For example, I have found workplace diplomacy to be crucial to success. It is useful to cultivate the ability to decline requests when you are overworked, voice concerns or raise issues regarding someone else’s project or product, whilst steering clear of general conflict. Doing this and similar things in a polite, positive and productive way is a very important skill that seems to be rather overlooked. My advice to those currently experiencing the job hunt would be this: Your skills can qualify you for unexpected professions, so keep an open mind and do some in-depth research on what sort of jobs are actually available. You might be pleasantly surprised!”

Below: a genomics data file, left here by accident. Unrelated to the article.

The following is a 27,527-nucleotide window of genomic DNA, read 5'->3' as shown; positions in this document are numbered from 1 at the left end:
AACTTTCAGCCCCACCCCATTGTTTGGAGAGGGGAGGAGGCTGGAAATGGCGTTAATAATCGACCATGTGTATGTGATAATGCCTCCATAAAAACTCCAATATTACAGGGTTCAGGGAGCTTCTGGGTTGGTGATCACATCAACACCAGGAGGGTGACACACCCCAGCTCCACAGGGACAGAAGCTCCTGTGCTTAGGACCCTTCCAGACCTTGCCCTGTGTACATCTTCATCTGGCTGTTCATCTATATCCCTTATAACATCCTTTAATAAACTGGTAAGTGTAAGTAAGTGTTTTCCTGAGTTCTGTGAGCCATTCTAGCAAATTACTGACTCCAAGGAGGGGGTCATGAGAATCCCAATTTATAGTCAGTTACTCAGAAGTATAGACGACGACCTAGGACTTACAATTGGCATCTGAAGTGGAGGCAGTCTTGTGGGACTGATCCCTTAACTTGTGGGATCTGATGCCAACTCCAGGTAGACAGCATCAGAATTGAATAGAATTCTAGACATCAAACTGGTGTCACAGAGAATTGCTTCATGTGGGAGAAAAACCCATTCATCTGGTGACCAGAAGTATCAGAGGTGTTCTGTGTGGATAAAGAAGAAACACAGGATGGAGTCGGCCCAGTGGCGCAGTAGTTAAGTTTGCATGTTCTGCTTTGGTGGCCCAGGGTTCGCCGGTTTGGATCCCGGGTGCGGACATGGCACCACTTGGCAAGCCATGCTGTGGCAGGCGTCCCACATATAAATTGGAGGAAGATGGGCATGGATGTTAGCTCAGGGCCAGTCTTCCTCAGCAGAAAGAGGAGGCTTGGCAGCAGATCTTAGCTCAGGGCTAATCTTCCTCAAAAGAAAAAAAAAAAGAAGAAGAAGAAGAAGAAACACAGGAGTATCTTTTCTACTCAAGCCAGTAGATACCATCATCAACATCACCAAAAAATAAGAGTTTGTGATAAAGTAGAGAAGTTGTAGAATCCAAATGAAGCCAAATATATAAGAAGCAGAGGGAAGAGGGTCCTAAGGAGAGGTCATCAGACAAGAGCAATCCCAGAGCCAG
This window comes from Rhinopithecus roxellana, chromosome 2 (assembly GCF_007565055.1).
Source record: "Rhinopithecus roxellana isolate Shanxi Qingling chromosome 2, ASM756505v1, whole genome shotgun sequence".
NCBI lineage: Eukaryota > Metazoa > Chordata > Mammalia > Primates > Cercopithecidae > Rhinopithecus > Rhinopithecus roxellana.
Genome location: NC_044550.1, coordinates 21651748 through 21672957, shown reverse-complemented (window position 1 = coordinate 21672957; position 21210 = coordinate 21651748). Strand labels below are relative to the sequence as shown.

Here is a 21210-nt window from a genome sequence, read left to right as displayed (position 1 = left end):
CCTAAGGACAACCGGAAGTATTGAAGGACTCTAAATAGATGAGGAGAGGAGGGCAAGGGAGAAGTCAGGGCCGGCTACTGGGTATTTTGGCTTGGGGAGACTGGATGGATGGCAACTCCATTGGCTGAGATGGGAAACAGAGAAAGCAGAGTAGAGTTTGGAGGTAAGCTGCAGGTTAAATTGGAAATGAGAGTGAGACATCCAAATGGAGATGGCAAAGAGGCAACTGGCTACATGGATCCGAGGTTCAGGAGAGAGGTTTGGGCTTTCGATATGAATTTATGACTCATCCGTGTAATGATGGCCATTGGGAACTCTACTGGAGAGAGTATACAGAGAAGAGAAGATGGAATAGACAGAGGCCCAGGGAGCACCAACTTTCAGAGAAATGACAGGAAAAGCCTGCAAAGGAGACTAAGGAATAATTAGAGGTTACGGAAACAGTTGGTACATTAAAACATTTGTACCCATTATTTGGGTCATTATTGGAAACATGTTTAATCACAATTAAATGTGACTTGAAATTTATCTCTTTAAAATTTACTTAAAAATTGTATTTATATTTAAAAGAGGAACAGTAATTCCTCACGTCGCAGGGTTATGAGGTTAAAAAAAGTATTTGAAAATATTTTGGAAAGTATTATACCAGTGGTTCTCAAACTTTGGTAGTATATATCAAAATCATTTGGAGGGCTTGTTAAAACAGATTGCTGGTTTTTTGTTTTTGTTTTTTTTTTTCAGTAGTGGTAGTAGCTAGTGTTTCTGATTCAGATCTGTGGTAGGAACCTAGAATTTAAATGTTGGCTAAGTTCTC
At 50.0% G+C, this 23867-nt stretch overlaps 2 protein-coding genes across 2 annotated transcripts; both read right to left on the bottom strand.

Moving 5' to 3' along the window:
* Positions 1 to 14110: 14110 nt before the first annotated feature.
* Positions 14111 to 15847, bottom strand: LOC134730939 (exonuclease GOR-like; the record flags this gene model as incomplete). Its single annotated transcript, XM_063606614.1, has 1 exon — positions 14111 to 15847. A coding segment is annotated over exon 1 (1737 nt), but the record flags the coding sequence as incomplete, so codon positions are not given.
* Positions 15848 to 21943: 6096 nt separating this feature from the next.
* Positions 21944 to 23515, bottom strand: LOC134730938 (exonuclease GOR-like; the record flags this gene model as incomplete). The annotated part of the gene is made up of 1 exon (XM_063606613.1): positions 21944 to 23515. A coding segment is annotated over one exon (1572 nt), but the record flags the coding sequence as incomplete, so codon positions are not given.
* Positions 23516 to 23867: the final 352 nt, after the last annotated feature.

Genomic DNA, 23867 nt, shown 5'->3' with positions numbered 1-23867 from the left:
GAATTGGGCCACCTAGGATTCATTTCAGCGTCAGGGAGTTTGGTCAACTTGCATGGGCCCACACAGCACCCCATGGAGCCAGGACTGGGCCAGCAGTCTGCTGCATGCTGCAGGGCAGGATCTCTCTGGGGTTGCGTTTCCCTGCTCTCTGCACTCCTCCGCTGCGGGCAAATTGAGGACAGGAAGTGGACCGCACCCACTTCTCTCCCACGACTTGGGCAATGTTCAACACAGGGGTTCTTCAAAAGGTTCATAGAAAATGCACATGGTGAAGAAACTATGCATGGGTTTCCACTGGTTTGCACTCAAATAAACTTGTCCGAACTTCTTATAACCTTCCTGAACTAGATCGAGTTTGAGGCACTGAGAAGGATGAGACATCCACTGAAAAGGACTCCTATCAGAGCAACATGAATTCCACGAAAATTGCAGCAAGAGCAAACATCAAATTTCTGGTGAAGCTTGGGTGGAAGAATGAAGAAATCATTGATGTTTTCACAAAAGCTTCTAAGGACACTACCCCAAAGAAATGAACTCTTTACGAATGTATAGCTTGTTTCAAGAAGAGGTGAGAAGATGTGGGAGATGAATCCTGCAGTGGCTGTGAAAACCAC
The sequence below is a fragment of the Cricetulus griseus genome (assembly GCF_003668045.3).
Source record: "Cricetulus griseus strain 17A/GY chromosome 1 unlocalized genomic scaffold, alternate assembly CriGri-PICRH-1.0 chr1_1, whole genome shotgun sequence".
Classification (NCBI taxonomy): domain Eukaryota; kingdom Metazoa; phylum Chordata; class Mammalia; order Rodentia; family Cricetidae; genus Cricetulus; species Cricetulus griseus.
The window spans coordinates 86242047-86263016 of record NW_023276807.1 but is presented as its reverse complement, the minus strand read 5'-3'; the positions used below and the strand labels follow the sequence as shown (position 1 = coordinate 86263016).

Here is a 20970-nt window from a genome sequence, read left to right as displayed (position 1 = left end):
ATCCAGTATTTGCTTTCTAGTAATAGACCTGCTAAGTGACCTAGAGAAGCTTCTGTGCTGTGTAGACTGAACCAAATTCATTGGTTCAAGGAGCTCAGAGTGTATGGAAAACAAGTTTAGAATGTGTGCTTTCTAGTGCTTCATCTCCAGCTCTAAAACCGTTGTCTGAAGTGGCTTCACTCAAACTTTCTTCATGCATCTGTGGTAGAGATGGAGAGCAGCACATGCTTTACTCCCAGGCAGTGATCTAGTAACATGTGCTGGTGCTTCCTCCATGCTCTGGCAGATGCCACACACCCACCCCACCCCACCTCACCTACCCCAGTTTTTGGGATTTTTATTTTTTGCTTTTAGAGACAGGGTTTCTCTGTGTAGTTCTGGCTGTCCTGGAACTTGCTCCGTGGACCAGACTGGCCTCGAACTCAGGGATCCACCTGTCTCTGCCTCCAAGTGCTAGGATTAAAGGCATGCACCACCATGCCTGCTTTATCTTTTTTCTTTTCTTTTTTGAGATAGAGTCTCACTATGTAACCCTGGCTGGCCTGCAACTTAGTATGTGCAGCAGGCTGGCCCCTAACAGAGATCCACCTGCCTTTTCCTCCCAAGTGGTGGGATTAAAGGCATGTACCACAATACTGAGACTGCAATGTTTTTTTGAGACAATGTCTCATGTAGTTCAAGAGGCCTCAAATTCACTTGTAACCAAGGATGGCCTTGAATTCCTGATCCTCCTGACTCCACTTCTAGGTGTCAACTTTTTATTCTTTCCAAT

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Employers’ Tip: The STAR Interview Technique

Interviews are often daunting experiences, but remain instrumental to the application process and generally determine why one candidate is successful over another. To try and grasp exactly what employers are looking for from interviewees, the Professional Skills Curriculum Team quizzed several organizations at one of the university’s recent careers fairs.

Police Scotland particularly emphasized the importance of interview styles and recommended using the STAR technique, formulating answers using the following pattern:

describe a SITUATION  explain your TASK – say what ACTION you took – reveal the RESULT.


They believe that the benefit of this method is that it helps you stay focused on giving your interviewer specific examples of your success. Equally, the ‘Result Section’ of your answer allows you to quantify how you personally made a difference to the situation.